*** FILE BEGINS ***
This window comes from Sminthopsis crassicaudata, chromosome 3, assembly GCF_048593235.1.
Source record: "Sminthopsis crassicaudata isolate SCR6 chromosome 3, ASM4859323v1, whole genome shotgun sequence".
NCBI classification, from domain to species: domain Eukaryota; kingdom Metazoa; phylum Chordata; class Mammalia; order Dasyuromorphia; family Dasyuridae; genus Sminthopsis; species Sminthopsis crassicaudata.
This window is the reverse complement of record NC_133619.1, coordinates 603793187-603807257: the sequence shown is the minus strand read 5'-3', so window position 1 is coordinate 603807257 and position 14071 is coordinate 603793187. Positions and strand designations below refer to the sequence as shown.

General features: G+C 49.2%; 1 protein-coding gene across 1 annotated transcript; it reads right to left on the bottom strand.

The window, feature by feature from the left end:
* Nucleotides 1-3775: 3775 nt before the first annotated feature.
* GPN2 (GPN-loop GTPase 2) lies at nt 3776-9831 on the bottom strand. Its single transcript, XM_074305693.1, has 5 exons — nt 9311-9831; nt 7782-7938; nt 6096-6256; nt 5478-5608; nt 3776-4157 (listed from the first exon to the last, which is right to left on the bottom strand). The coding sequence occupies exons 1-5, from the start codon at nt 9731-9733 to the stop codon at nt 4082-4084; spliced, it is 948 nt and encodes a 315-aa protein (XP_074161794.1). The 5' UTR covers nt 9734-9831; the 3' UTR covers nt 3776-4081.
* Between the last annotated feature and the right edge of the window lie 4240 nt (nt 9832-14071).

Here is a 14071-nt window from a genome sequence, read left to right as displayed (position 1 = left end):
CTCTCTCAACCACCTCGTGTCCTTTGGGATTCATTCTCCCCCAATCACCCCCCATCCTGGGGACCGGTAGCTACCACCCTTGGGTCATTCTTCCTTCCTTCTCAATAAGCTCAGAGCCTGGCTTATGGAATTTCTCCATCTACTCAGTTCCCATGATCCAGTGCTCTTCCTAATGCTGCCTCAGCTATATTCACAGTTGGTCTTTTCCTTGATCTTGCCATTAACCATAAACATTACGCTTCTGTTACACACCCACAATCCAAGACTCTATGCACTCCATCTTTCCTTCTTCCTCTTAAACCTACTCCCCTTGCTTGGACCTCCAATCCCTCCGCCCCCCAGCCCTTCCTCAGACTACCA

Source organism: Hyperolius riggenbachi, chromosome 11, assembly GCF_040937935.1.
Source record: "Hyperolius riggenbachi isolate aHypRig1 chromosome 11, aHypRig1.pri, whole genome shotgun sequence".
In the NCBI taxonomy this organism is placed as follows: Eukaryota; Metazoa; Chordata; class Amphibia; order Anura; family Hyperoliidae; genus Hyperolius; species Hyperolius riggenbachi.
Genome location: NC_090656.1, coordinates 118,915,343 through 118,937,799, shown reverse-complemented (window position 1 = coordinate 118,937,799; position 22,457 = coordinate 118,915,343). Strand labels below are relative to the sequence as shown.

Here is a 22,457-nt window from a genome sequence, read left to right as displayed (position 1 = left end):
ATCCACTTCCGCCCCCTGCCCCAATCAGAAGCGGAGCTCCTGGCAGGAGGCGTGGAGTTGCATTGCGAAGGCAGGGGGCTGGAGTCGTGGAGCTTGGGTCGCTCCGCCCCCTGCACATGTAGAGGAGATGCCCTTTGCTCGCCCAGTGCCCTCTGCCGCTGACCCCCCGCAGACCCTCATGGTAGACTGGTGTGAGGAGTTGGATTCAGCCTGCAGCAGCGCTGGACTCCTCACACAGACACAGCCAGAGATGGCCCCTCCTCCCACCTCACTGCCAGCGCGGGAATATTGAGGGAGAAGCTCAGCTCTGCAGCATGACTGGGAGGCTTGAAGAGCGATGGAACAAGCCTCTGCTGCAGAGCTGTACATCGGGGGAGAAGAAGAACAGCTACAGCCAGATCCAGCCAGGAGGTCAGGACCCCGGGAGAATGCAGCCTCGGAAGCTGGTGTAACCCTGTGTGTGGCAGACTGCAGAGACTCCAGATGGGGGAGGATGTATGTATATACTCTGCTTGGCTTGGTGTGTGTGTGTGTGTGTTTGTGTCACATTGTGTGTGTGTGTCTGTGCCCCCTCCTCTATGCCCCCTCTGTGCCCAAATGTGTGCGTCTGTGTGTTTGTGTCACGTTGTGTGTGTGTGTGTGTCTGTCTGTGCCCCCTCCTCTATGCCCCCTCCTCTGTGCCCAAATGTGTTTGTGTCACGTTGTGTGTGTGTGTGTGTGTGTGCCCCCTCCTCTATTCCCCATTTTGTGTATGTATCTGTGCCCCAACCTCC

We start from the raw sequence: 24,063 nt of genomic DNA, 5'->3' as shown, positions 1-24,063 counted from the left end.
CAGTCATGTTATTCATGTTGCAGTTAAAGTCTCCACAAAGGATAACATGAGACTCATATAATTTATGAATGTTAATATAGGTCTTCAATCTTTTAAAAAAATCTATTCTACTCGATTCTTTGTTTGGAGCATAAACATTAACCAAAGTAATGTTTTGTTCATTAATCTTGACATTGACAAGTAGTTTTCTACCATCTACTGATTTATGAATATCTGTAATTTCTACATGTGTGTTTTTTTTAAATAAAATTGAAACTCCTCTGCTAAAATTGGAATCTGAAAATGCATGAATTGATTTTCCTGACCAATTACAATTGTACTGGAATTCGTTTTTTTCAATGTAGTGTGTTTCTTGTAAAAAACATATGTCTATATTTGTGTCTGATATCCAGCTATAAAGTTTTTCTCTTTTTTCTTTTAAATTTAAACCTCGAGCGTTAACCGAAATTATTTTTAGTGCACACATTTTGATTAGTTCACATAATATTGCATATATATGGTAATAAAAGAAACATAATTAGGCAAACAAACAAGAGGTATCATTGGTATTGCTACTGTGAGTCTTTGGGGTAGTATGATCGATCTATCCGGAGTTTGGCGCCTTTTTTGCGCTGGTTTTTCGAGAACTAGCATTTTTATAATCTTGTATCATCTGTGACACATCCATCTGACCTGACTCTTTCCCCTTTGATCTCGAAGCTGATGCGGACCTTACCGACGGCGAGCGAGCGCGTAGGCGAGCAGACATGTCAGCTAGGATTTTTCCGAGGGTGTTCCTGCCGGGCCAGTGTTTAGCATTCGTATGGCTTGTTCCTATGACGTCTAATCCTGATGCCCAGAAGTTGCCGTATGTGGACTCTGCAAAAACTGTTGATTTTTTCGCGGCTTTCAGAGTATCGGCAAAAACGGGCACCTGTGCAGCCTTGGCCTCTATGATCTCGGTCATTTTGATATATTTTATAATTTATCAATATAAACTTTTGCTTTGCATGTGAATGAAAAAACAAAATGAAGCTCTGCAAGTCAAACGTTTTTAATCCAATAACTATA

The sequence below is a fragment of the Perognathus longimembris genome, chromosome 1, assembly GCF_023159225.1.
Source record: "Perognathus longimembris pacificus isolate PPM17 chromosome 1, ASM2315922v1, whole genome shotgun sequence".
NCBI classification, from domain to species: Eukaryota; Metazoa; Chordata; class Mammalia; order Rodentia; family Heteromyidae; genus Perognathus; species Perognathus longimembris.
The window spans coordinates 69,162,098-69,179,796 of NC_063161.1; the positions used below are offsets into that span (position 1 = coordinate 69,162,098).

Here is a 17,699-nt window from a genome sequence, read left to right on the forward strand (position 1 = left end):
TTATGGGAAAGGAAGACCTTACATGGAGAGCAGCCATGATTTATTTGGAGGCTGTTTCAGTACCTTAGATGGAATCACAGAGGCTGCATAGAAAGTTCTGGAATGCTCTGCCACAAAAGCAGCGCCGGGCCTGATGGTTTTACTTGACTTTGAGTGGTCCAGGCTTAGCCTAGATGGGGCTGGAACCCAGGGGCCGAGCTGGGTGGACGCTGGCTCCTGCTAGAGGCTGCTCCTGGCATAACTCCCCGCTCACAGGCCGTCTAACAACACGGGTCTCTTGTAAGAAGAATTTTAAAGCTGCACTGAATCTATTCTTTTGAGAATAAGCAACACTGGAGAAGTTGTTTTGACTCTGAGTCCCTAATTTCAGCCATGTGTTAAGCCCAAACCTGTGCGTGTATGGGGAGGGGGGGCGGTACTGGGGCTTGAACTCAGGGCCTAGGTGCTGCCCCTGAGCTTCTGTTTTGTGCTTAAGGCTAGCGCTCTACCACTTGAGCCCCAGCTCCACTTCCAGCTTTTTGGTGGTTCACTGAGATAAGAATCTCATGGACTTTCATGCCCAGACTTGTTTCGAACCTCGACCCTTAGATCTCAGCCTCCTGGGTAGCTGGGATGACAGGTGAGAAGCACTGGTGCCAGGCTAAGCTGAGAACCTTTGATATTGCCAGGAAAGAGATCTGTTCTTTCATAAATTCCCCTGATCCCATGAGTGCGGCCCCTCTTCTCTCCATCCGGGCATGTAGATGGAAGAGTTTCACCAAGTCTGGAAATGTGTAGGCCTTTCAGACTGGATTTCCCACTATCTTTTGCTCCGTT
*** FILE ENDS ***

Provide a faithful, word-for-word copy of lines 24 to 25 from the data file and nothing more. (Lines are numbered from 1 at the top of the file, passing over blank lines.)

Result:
Here is a 17,699-nt window from a genome sequence, read left to right on the forward strand (position 1 = left end):
TTATGGGAAAGGAAGACCTTACATGGAGAGCAGCCATGATTTATTTGGAGGCTGTTTCAGTACCTTAGATGGAATCACAGAGGCTGCATAGAAAGTTCTGGAATGCTCTGCCACAAAAGCAGCGCCGGGCCTGATGGTTTTACTTGACTTTGAGTGGTCCAGGCTTAGCCTAGATGGGGCTGGAACCCAGGGGCCGAGCTGGGTGGACGCTGGCTCCTGCTAGAGGCTGCTCCTGGCATAACTCCCCGCTCACAGGCCGTCTAACAACACGGGTCTCTTGTAAGAAGAATTTTAAAGCTGCACTGAATCTATTCTTTTGAGAATAAGCAACACTGGAGAAGTTGTTTTGACTCTGAGTCCCTAATTTCAGCCATGTGTTAAGCCCAAACCTGTGCGTGTATGGGGAGGGGGGGCGGTACTGGGGCTTGAACTCAGGGCCTAGGTGCTGCCCCTGAGCTTCTGTTTTGTGCTTAAGGCTAGCGCTCTACCACTTGAGCCCCAGCTCCACTTCCAGCTTTTTGGTGGTTCACTGAGATAAGAATCTCATGGACTTTCATGCCCAGACTTGTTTCGAACCTCGACCCTTAGATCTCAGCCTCCTGGGTAGCTGGGATGACAGGTGAGAAGCACTGGTGCCAGGCTAAGCTGAGAACCTTTGATATTGCCAGGAAAGAGATCTGTTCTTTCATAAATTCCCCTGATCCCATGAGTGCGGCCCCTCTTCTCTCCATCCGGGCATGTAGATGGAAGAGTTTCACCAAGTCTGGAAATGTGTAGGCCTTTCAGACTGGATTTCCCACTATCTTTTGCTCCGTT